An experimental comparative study of drilling efficiency and temperature elevation with unmodified and modified medical drills in pig tibia bone.
ABSTRACT: Background:There are no medical drill specifications capable of achieving bone drilling in a short time under low-thrust and low-speed drilling. Gekkou-drill® is an industrial drill that enables drilling with low cutting resistance by its characteristic point design. Our aims were to develop Gekkou-modified drills by processing to the points of currently available medical drills and to verify whether these modified drills enable less invasive drilling procedure for bone tissue in thermal exposure compared with unmodified medical drills. Materials and methods:Two commercially available 3.2-mm drills were compared before and after Gekkou modification. Drilling of pig tibias was performed at speeds of 300, 800, and 1,500 rpm and a uniform thrust force of 10 N. Temperature at the entry point for bone drilling was measured using a digital thermometer system. The feed rates were calculated using cortical thickness and monitoring data of the digital force gauge. Results:Two unmodified drills could not penetrate the cortical bone on the near side at 300 rpm, even after 5 min of drilling. The maximum temperatures with modified drills were 54.6 °C and 46.2 °C at 300 rpm. At medium to high speeds, those were statistically significantly lower than with unmodified drills (58.5 °C vs. 90.5 °C at 800 rpm, 62.6 °C vs. 80.8 °C and 73.9 °C vs. 104.6 °C at 1,500 rpm). The feed rates for modified drills were 4.9-6.9 times as high as unmodified drills at 800 rpm, and 3.4 to 4.5 times at 1,500 rpm. On the other hand, the feed rates of modified drills at 300 rpm were equal to or higher than those of unmodified drills at 1500 rpm. Conclusion:Gekkou-modified drills clearly suppressed the temperature rise and increased the feed rate compared with conventional drills. Furthermore, it was notable that these modified drills had higher performance even at conditions of low thrust and low speed.
Project description:Composite materials are widely employed in the naval, aerospace and transportation industries owing to the combination of being lightweight and having a high modulus of elasticity, strength and stiffness. Drilling is an operation generally used in composite materials to assemble the final product. Damages such as the burr at the drill entrance and exit, geometric deviations and delamination are typically found in composites subjected to drilling. Drills with special geometries and pilot holes are alternatives used to improve hole quality as well as to increase tool life. The present study is focused on the drilling of a sandwich composite material (two external aluminum plates bound to a polyethylene core). In order to minimize thrust force and burr height, the influence of drill geometry, the pilot hole and the cutting parameters was assessed. Thrust force and burr height values were collected and used to perform an analysis of variance. The results indicated that the tool and the cutting speed were the parameters with more weight on the thrust force and for burr height they were the tool and the interaction between tool and feed. The results indicated that drilling with a pilot hole of Ø4 mm exhibited the best performance with regard to thrust force but facilitated plastic deformation, thus leading to the elevation of burr height, while the lowest burr height was obtained using the Brad and Spur drill geometry.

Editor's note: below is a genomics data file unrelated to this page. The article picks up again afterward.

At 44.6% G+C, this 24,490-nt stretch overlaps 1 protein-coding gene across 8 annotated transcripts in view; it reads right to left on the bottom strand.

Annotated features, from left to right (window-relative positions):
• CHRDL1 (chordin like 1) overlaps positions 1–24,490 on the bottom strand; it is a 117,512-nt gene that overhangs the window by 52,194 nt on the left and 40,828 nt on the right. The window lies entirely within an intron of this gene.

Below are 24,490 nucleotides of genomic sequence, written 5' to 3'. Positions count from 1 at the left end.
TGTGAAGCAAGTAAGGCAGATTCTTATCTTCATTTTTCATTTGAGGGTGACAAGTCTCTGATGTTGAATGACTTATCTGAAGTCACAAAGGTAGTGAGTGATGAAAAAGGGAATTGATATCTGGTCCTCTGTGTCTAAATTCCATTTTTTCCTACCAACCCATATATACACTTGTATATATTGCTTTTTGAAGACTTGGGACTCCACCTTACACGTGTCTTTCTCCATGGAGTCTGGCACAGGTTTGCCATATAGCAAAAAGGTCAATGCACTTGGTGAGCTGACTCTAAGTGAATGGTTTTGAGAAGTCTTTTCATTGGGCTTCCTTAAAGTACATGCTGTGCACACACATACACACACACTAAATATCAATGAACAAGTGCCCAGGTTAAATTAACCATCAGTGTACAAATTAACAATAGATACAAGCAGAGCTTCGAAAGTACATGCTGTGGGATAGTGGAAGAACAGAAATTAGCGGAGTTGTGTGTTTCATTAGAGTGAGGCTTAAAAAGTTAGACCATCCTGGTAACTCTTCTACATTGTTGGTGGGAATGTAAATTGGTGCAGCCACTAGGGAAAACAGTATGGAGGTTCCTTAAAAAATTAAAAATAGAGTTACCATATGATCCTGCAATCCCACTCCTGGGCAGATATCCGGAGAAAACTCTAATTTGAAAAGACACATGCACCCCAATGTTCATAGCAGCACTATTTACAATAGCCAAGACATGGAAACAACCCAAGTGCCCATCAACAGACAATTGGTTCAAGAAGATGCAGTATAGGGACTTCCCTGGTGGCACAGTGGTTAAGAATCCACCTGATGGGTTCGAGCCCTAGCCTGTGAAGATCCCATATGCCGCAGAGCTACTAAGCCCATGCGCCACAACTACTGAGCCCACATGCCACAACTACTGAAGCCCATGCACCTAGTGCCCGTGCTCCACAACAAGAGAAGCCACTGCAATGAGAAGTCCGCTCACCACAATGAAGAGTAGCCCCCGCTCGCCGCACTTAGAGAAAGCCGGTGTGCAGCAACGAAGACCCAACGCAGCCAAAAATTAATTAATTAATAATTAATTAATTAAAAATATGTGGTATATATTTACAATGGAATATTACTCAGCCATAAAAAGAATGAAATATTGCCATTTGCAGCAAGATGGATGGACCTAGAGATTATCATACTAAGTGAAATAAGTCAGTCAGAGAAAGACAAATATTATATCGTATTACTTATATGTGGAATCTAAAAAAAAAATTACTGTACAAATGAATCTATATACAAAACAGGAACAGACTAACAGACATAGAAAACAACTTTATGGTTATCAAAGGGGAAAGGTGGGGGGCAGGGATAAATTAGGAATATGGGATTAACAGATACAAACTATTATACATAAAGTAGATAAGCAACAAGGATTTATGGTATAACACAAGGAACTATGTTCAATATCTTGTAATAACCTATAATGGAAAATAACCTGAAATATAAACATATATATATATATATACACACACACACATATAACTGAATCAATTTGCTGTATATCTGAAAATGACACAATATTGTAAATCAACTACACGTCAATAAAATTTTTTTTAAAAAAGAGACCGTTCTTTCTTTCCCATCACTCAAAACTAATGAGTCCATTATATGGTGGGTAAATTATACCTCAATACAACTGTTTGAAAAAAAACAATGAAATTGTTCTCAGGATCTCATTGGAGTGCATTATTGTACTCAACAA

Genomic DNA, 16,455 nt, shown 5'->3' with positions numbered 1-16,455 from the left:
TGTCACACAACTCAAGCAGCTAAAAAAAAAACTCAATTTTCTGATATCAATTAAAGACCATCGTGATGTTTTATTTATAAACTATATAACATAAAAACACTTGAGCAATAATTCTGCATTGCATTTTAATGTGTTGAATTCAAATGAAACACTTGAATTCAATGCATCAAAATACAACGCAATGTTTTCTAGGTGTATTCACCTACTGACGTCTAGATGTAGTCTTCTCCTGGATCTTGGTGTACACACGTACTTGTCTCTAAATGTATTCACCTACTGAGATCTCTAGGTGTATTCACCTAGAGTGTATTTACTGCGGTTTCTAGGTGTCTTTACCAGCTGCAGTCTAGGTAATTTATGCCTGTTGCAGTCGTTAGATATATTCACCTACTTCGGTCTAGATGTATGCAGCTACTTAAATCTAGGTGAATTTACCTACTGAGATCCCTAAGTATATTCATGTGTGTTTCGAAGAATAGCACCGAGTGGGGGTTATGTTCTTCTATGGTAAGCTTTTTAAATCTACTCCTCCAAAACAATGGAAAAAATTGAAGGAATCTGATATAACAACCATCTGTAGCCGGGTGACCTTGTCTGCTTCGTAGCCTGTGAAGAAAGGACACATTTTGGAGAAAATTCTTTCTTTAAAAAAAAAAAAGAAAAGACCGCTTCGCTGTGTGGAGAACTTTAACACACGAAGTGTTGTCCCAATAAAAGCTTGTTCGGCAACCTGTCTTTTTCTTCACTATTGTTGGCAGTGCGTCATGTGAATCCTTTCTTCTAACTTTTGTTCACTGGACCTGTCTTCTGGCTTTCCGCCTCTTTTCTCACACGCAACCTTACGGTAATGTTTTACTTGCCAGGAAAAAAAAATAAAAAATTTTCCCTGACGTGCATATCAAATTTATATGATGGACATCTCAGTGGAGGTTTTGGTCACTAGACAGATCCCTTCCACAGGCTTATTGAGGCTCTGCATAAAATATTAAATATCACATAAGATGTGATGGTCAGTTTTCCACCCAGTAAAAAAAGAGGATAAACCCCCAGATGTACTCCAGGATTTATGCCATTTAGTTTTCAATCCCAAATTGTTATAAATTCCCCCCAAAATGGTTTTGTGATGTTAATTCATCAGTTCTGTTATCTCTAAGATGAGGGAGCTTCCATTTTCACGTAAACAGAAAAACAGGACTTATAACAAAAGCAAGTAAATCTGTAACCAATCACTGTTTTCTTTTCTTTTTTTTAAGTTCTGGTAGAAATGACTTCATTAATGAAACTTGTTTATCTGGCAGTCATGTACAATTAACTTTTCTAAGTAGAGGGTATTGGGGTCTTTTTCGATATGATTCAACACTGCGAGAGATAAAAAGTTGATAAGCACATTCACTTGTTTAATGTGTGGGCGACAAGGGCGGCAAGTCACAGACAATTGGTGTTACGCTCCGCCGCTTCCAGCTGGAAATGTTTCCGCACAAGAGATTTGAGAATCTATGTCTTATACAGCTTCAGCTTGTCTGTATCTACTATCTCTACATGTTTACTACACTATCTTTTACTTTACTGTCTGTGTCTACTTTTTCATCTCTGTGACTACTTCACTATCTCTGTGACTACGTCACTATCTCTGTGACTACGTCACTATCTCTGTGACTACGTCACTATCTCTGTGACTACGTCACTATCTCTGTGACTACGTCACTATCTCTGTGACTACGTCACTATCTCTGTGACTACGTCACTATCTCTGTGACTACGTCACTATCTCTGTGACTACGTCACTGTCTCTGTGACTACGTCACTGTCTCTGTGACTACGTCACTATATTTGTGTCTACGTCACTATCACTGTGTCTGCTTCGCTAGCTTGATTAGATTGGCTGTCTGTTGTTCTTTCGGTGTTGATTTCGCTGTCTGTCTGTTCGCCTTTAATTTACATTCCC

Project description:This paper presents a study of hole quality and energy consumption in the process of drilling a thermoplastic polymeric material, polyether-ether-ketone, reinforced with 30% glass fibers (PEEK-GF30). PEEK-GF30's capacity to be machined has focused on turning operations. Studies of drilling involving thermoplastic polymeric materials have considered materials with other types of matrices, or reinforcement. In this study, quantities such as maximum and mean surface roughness, delamination, maximum thrust force, maximum momentum, and energy required during the process were determined for three types of drill bits, and the most influential factors for each variable were identified using an ANOVA multifactor analysis. The highest quality and lowest energy consumption were achieved for a drill bit rotation speed of 7000 rpm and a feed rate of 400 mm/min with a tungsten carbide (WC) drill bit coated with titanium aluminum nitride (TiAlN). Although a WC drill bit with a diamond point reduces delamination, the roughness increases, thus, the choice of the drill bit type depends on the roughness allowed. A WC drill bit coated with TiAlN produces a good surface finish that can eliminate subsequent operations and requires less energy; thus, this type of drill bit is the most attractive of the types evaluated.